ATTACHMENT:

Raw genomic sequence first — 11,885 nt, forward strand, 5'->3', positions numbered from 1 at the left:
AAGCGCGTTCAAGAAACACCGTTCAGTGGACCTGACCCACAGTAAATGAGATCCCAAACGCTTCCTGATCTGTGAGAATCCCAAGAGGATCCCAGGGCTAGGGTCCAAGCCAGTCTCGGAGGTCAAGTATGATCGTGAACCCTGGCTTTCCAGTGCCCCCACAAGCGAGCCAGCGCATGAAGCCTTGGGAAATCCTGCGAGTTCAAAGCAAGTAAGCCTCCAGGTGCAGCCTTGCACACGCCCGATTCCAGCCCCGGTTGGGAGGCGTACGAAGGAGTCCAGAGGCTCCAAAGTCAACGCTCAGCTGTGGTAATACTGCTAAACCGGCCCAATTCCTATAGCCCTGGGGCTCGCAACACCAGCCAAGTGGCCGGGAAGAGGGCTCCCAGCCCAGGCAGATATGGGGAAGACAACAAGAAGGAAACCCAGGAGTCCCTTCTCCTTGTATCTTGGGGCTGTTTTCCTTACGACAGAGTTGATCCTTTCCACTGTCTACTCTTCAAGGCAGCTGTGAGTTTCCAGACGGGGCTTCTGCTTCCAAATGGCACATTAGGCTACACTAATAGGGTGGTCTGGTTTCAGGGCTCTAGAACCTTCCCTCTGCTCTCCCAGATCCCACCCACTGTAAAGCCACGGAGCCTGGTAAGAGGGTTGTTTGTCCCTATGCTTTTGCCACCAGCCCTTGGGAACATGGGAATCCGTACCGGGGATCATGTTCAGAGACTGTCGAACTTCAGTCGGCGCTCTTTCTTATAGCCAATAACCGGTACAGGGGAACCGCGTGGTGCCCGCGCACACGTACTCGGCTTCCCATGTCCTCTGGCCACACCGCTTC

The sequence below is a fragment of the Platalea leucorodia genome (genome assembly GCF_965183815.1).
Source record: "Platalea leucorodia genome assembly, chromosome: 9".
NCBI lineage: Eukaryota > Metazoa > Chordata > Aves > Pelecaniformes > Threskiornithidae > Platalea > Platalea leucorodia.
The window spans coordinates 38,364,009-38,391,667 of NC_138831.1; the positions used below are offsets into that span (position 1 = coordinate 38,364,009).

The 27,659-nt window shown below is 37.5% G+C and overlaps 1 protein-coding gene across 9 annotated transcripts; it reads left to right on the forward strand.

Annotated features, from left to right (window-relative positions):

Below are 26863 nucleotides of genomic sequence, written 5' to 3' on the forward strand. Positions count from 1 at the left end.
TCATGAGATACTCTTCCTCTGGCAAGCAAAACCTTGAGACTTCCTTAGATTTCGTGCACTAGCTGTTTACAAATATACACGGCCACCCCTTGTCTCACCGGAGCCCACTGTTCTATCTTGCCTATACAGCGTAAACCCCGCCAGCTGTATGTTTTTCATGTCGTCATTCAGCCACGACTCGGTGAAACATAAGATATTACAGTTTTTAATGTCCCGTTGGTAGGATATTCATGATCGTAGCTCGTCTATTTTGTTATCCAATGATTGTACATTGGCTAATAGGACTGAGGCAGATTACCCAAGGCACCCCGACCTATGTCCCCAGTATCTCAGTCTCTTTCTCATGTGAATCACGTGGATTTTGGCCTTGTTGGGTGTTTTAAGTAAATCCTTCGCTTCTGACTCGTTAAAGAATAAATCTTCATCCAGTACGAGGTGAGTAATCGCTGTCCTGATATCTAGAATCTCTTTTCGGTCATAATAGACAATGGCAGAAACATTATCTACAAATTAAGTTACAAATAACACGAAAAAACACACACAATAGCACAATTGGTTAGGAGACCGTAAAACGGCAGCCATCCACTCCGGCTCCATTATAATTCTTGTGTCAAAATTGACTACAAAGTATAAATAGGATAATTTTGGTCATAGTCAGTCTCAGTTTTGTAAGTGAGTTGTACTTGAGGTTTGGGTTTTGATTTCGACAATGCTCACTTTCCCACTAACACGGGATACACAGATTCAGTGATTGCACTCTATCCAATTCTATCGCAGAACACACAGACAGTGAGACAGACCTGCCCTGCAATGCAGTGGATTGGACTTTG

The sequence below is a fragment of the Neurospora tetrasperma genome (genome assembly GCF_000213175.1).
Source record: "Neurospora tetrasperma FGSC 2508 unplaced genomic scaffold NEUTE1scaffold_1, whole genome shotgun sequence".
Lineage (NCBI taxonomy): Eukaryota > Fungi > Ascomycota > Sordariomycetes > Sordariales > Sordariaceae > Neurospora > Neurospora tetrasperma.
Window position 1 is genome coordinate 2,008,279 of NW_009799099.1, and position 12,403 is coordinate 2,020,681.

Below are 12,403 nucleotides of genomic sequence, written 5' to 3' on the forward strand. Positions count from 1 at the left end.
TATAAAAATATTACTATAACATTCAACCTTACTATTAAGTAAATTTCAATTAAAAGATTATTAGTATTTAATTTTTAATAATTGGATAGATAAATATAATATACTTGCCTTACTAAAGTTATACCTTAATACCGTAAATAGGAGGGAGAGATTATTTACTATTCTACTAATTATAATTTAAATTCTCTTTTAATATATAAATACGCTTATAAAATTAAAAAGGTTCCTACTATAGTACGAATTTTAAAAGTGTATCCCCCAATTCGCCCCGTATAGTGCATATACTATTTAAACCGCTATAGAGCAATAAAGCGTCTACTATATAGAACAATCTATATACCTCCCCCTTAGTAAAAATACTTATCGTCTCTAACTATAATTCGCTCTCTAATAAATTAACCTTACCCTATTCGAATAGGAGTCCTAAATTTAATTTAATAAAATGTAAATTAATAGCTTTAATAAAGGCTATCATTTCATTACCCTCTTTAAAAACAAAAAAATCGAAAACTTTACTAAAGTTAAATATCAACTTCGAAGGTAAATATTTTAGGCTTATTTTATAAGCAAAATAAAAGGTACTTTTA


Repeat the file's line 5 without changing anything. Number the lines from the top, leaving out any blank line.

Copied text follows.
NCBI lineage: Eukaryota > Metazoa > Chordata > Aves > Pelecaniformes > Threskiornithidae > Platalea > Platalea leucorodia.